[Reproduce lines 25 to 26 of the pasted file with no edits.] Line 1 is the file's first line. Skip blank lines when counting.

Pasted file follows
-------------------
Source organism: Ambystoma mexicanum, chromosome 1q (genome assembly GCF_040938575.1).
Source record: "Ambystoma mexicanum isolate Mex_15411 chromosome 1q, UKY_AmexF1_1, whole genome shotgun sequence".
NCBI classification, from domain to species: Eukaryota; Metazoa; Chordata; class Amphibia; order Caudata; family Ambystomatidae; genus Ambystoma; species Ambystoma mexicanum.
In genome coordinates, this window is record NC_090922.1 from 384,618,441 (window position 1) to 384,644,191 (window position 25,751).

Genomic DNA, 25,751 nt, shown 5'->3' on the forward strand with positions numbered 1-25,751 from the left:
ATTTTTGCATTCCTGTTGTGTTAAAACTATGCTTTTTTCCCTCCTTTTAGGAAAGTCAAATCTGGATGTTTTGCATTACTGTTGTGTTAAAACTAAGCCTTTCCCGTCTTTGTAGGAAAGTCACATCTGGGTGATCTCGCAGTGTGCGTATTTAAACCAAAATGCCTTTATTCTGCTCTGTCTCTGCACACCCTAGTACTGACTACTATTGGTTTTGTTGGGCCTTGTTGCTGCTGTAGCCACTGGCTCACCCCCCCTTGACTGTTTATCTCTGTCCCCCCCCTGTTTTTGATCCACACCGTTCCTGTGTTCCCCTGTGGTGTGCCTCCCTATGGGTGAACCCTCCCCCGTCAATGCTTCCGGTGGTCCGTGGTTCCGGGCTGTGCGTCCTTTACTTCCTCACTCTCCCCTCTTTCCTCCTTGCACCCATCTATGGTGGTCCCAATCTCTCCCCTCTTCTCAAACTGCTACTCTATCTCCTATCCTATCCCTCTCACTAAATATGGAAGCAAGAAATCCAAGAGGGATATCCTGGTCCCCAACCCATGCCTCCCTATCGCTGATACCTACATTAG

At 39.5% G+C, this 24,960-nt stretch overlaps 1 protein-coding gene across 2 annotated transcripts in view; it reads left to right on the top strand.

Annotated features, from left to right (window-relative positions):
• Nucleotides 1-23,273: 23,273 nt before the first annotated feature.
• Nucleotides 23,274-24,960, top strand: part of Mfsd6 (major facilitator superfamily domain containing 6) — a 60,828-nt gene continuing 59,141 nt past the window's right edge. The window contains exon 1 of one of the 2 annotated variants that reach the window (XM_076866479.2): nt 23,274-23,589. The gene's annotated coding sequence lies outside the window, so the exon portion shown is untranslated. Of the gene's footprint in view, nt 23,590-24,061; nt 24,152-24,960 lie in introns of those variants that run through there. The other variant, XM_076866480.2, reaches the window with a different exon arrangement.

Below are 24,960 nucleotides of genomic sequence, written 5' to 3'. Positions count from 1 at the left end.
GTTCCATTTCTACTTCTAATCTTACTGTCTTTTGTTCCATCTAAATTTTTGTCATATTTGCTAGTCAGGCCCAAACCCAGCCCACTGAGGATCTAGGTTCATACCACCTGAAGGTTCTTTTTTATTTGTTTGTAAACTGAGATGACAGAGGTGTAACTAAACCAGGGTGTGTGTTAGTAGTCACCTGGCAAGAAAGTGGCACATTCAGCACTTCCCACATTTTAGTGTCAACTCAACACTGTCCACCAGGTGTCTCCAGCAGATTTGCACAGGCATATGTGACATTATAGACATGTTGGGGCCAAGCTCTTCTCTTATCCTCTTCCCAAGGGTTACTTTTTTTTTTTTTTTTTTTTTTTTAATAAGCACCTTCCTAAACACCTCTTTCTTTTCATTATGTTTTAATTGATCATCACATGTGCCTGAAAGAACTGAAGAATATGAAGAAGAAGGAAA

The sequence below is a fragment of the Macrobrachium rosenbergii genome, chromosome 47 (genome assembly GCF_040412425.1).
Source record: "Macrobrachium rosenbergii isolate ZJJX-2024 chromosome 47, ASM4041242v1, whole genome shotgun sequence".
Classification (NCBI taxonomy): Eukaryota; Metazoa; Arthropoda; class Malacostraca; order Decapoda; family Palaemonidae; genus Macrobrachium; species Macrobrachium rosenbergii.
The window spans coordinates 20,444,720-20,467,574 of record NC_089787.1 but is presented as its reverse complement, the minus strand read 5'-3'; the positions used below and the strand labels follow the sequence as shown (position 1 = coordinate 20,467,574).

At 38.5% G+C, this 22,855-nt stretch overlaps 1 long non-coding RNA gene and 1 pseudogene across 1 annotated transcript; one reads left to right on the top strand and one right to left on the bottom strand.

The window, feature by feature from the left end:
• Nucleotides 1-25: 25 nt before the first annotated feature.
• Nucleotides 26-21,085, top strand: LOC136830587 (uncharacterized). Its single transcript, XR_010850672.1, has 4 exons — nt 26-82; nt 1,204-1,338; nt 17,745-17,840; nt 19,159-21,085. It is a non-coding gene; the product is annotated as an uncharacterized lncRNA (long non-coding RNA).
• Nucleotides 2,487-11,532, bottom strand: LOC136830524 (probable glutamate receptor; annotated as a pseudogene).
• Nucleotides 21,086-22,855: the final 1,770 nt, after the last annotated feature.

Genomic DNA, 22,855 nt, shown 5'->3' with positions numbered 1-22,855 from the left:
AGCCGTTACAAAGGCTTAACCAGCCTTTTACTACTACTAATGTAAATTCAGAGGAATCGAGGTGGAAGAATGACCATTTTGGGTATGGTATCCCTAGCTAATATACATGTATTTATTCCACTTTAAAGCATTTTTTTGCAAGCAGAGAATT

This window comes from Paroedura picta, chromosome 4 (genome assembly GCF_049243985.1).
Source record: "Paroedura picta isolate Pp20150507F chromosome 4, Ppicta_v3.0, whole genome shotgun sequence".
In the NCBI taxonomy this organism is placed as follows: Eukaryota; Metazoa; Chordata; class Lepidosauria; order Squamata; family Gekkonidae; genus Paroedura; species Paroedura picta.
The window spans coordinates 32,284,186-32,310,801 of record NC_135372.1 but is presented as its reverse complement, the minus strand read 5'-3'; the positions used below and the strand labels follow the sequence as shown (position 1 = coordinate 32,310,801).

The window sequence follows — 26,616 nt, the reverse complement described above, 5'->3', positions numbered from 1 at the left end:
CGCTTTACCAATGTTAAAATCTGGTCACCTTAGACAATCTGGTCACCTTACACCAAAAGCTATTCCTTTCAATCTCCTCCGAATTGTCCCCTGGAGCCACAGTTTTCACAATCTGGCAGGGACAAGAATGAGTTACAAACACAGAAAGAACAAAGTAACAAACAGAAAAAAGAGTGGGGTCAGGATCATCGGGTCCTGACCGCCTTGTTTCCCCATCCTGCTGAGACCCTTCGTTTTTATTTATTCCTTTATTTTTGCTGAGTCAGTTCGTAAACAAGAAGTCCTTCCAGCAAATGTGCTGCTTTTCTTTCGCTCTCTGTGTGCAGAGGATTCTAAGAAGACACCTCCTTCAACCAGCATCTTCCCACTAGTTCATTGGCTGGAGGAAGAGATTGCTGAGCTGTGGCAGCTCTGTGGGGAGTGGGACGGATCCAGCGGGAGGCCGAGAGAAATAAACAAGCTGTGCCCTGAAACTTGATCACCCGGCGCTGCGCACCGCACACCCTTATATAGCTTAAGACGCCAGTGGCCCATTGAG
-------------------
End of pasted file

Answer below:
This window comes from Paroedura picta, chromosome 4 (genome assembly GCF_049243985.1).
Source record: "Paroedura picta isolate Pp20150507F chromosome 4, Ppicta_v3.0, whole genome shotgun sequence".